Ebola is an extremely dangerous virus, spread by contact with blood or the bodily fluids of infected individuals. It is a disease with up to a 90% mortality rate, and with incredibly severe symptoms such as internal and external bleeding, decreased liver function and diarrhoea.
The most recent Ebola pandemic is predominantly spreading throughout the poorer regions of Africa. Over sixty percent of the infections in Guinea this year are believed to be due to insufficient or complete lack of protective clothing when dealing with infected corpses. It is commonly recognised that healthcare workers in infected regions are at greatest risk of contracting the disease; particularly when clean medical apparatus and equipment are unavailable, leading to increases in mortality and transmission rates.
There have been recent concerns about the spread of Ebola to the Western world. Just last week a cruise ship with one passenger who was rumoured, not even confirmed, to be infected was labelled a ‘floating petri dish’ and refused docking in two countries amid fear of global contamination. In addition, a bowling alley was closed without the US Department of Health and Health Services’ approval because of a potential contamination. In the US, panic appears to be spreading throughout the nation, with little justifiable reason.
It could be argued that much of the panic is due to the media’s reporting of the disease. With the amount of worldwide coverage of Ebola, it might surprise you to realise that the official worldwide total case number has only just breached 10,000 individuals. To put this into context, this means that the total number of cases is less than the number of students here at the university. What might surprise you even more is that only 27 of these cases have occurred outside of Sierra Leone, Liberia and Guinea. Though there is at present no proven cure or vaccine, it might also surprise you that it has been shown that with the correct treatment and isolation, the infected can be cured of the virus.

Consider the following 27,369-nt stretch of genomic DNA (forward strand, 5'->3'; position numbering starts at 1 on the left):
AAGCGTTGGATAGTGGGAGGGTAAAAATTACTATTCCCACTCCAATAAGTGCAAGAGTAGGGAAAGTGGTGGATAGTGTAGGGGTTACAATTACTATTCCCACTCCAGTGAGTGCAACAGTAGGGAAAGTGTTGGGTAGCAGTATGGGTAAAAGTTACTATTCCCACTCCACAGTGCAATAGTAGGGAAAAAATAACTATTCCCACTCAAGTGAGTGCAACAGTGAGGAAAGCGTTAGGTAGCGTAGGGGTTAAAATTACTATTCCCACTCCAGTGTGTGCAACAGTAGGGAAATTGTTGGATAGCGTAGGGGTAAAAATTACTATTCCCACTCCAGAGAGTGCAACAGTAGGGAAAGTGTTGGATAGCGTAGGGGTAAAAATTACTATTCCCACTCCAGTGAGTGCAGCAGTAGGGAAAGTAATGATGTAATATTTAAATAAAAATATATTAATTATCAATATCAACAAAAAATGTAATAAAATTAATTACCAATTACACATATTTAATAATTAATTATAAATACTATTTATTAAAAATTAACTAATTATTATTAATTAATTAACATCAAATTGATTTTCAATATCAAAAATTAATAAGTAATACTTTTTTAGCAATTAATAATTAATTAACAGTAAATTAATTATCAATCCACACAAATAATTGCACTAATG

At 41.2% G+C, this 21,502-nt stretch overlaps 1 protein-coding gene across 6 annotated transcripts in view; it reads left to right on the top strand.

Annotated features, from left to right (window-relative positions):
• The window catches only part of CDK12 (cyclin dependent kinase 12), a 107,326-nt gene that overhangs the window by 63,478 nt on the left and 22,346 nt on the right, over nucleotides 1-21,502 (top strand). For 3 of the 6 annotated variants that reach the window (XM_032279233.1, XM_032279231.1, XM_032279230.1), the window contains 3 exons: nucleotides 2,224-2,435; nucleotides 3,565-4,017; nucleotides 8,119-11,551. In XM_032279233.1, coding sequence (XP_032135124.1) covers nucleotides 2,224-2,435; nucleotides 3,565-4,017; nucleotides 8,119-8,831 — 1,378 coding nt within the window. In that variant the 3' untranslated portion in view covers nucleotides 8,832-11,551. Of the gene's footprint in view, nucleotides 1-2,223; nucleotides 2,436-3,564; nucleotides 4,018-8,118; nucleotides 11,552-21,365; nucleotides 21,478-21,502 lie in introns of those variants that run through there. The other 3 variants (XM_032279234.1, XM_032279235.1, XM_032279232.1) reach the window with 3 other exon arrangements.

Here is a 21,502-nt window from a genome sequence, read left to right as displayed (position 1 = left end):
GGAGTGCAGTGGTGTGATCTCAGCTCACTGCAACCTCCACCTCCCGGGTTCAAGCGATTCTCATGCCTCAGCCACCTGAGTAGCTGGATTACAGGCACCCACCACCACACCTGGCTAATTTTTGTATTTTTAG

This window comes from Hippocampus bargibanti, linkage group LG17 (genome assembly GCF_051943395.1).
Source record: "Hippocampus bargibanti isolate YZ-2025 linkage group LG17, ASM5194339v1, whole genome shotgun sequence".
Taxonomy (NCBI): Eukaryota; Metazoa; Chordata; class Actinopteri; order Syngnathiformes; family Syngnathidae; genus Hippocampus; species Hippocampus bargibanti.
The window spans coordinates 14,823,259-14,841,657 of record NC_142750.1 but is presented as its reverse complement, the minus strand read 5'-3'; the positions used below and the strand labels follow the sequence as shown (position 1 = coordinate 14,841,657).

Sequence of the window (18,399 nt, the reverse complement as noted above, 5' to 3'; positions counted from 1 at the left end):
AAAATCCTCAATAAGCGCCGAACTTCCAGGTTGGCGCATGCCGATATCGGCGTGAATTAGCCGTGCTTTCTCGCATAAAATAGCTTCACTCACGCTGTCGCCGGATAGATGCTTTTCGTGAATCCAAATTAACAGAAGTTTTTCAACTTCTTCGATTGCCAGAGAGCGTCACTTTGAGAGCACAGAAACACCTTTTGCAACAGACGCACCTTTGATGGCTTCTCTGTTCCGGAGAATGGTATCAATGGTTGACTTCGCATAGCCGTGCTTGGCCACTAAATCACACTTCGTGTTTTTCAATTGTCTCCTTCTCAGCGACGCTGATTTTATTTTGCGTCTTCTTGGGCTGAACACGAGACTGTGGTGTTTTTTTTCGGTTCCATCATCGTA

There appears to be, however, widespread panic about the Ebola virus. It is unreasonable to panic about safety when you take into consideration the above figures, yet many people in the United Kingdom are frightened about contracting the disease. The panic about Ebola may be due to media hyperbole and psychological bias. A particular bias, known as the ‘confirmation bias’, could explain why mass media coverage of this disease leads to group contamination panic. This bias is categorised as the tendency to prioritise the process of information that confirm your own beliefs. In the context of Ebola, this essentially means that if you do believe that Ebola is spreading, you are likely to see it in your everyday life more often. This, paired with something known as the ‘recency effect’, the idea that the ideas that you hear last are those which are most prevalent in your thoughts, means that as a result of increased media coverage many people are seeing Ebola in their everyday lives when it is not actually there, leading once again to unfounded mass panic.
Whilst Ebola is a deadly disease, it is important to remember the facts. There is a clear difference between awareness and panic. It is important for people to keep up to date with news concerning this disease, to understand it and to remain aware about exactly what is happening. Ebola is a perfect example of the effect that extreme poverty has on disease control, and instead of panicking perhaps people should instead be attempting to help and sympathise with those truly in need.